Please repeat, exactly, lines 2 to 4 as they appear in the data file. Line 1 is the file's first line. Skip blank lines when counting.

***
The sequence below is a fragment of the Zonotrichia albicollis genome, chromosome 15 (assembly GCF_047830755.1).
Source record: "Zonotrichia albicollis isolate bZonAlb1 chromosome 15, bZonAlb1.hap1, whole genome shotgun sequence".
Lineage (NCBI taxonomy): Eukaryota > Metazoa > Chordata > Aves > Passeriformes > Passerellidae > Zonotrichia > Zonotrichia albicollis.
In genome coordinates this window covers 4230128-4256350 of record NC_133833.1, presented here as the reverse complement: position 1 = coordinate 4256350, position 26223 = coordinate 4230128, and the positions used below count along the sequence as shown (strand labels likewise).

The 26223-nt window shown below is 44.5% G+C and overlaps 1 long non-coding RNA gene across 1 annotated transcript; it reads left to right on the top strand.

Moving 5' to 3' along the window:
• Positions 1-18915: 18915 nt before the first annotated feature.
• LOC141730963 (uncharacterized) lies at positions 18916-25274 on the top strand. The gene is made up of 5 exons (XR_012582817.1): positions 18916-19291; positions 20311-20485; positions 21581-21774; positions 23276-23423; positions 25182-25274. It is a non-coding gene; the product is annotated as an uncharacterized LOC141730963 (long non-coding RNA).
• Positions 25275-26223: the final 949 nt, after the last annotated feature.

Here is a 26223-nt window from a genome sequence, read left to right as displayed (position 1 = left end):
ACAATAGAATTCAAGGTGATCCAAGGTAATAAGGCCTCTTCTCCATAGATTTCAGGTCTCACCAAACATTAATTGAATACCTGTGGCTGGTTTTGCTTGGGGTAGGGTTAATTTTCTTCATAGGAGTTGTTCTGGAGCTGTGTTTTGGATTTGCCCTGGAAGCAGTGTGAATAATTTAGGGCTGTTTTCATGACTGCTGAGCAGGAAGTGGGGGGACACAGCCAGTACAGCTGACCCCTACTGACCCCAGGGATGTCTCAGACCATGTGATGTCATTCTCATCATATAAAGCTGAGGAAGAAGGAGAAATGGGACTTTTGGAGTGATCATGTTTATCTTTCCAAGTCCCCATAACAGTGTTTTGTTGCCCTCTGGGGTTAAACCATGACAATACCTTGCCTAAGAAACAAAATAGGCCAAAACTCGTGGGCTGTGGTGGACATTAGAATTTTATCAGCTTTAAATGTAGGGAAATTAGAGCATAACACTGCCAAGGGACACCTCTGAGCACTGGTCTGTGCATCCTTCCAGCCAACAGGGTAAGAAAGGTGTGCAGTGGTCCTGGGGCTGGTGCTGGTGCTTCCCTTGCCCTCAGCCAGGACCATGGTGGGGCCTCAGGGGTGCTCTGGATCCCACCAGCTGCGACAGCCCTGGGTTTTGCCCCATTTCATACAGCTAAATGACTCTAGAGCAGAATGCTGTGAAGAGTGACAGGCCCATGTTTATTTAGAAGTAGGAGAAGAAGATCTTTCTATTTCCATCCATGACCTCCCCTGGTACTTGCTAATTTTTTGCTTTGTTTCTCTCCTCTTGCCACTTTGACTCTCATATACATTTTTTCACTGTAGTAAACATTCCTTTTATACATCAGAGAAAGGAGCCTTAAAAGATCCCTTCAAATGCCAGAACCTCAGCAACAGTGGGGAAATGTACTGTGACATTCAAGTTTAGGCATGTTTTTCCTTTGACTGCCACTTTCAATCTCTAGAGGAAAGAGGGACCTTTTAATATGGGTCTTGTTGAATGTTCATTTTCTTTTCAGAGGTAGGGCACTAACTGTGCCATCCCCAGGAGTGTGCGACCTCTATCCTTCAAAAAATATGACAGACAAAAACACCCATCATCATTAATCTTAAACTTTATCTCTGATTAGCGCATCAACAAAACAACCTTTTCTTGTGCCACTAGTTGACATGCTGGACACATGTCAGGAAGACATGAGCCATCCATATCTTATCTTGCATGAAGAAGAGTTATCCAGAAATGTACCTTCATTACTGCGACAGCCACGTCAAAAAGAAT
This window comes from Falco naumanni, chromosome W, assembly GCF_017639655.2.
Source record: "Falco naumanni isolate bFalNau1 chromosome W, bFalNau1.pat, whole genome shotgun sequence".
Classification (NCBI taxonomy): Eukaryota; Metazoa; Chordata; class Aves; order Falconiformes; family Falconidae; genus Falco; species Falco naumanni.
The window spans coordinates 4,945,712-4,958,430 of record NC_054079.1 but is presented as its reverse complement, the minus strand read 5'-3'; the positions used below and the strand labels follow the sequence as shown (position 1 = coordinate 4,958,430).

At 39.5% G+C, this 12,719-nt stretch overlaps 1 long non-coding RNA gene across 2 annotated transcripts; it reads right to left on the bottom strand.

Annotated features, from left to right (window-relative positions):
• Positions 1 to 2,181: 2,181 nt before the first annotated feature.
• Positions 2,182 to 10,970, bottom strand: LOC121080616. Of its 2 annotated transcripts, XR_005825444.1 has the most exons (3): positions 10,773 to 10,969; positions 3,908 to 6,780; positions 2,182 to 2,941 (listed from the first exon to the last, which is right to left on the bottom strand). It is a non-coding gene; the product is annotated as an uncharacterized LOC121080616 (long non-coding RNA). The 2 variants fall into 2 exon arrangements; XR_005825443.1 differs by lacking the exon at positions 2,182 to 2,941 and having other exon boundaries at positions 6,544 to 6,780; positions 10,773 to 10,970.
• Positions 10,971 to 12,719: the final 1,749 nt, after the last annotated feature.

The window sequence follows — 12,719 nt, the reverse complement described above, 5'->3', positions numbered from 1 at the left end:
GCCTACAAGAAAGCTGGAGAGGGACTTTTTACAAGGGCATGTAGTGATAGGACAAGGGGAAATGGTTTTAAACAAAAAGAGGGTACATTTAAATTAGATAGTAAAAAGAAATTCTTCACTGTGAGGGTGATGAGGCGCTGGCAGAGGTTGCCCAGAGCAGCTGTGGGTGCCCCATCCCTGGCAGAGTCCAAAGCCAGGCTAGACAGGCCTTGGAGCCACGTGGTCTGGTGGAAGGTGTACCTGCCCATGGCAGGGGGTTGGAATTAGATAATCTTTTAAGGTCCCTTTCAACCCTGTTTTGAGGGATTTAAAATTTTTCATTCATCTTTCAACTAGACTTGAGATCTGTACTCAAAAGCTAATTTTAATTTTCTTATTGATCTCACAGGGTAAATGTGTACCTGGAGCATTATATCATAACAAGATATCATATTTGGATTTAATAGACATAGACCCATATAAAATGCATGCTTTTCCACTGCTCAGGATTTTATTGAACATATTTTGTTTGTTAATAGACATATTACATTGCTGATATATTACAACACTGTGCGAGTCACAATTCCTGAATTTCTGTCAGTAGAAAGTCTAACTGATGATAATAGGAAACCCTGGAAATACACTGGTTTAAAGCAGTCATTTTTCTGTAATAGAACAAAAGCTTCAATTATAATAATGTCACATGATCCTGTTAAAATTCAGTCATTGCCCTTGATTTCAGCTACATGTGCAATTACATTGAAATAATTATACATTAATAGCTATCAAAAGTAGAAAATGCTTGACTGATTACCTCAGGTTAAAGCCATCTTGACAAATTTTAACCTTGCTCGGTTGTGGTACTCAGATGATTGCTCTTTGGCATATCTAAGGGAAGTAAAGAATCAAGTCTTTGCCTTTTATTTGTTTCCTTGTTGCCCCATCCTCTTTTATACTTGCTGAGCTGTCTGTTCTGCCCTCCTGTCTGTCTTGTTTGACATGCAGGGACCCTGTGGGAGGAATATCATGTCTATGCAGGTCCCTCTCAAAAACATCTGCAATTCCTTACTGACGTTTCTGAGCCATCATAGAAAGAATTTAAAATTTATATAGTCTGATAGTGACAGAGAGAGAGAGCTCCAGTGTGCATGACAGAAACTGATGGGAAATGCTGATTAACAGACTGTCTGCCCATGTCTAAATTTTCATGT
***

Source record: "Zonotrichia albicollis isolate bZonAlb1 chromosome 15, bZonAlb1.hap1, whole genome shotgun sequence".
Lineage (NCBI taxonomy): Eukaryota > Metazoa > Chordata > Aves > Passeriformes > Passerellidae > Zonotrichia > Zonotrichia albicollis.
In genome coordinates this window covers 4230128-4256350 of record NC_133833.1, presented here as the reverse complement: position 1 = coordinate 4256350, position 26223 = coordinate 4230128, and the positions used below count along the sequence as shown (strand labels likewise).